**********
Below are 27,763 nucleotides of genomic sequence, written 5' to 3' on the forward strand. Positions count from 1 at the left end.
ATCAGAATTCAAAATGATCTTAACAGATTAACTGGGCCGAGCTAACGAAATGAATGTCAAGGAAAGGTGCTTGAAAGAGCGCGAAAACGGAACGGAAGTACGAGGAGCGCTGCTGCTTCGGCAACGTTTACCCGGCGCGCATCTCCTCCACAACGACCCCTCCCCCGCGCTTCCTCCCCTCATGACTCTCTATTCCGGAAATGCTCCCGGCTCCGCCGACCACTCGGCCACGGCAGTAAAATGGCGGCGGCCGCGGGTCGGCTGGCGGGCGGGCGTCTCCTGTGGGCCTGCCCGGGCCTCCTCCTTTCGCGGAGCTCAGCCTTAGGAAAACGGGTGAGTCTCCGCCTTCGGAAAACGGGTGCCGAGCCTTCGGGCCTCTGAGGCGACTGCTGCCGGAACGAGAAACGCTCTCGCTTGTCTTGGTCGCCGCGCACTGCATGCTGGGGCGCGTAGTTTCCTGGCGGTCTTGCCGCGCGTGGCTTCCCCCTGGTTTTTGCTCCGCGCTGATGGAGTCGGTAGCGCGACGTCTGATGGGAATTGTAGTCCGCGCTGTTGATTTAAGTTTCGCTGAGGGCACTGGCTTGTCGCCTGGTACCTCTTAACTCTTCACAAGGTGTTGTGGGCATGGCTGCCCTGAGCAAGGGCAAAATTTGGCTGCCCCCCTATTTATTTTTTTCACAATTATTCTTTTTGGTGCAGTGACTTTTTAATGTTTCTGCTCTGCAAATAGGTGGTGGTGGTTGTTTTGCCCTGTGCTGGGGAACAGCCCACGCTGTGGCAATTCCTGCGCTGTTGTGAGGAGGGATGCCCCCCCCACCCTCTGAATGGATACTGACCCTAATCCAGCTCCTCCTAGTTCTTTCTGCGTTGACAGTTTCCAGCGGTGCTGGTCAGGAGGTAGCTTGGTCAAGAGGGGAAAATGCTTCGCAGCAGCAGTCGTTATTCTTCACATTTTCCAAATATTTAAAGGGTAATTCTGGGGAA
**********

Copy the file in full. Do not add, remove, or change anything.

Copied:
Below are 27,763 nucleotides of genomic sequence, written 5' to 3' on the forward strand. Positions count from 1 at the left end.
ATCAGAATTCAAAATGATCTTAACAGATTAACTGGGCCGAGCTAACGAAATGAATGTCAAGGAAAGGTGCTTGAAAGAGCGCGAAAACGGAACGGAAGTACGAGGAGCGCTGCTGCTTCGGCAACGTTTACCCGGCGCGCATCTCCTCCACAACGACCCCTCCCCCGCGCTTCCTCCCCTCATGACTCTCTATTCCGGAAATGCTCCCGGCTCCGCCGACCACTCGGCCACGGCAGTAAAATGGCGGCGGCCGCGGGTCGGCTGGCGGGCGGGCGTCTCCTGTGGGCCTGCCCGGGCCTCCTCCTTTCGCGGAGCTCAGCCTTAGGAAAACGGGTGAGTCTCCGCCTTCGGAAAACGGGTGCCGAGCCTTCGGGCCTCTGAGGCGACTGCTGCCGGAACGAGAAACGCTCTCGCTTGTCTTGGTCGCCGCGCACTGCATGCTGGGGCGCGTAGTTTCCTGGCGGTCTTGCCGCGCGTGGCTTCCCCCTGGTTTTTGCTCCGCGCTGATGGAGTCGGTAGCGCGACGTCTGATGGGAATTGTAGTCCGCGCTGTTGATTTAAGTTTCGCTGAGGGCACTGGCTTGTCGCCTGGTACCTCTTAACTCTTCACAAGGTGTTGTGGGCATGGCTGCCCTGAGCAAGGGCAAAATTTGGCTGCCCCCCTATTTATTTTTTTCACAATTATTCTTTTTGGTGCAGTGACTTTTTAATGTTTCTGCTCTGCAAATAGGTGGTGGTGGTTGTTTTGCCCTGTGCTGGGGAACAGCCCACGCTGTGGCAATTCCTGCGCTGTTGTGAGGAGGGATGCCCCCCCCACCCTCTGAATGGATACTGACCCTAATCCAGCTCCTCCTAGTTCTTTCTGCGTTGACAGTTTCCAGCGGTGCTGGTCAGGAGGTAGCTTGGTCAAGAGGGGAAAATGCTTCGCAGCAGCAGTCGTTATTCTTCACATTTTCCAAATATTTAAAGGGTAATTCTGGGGAA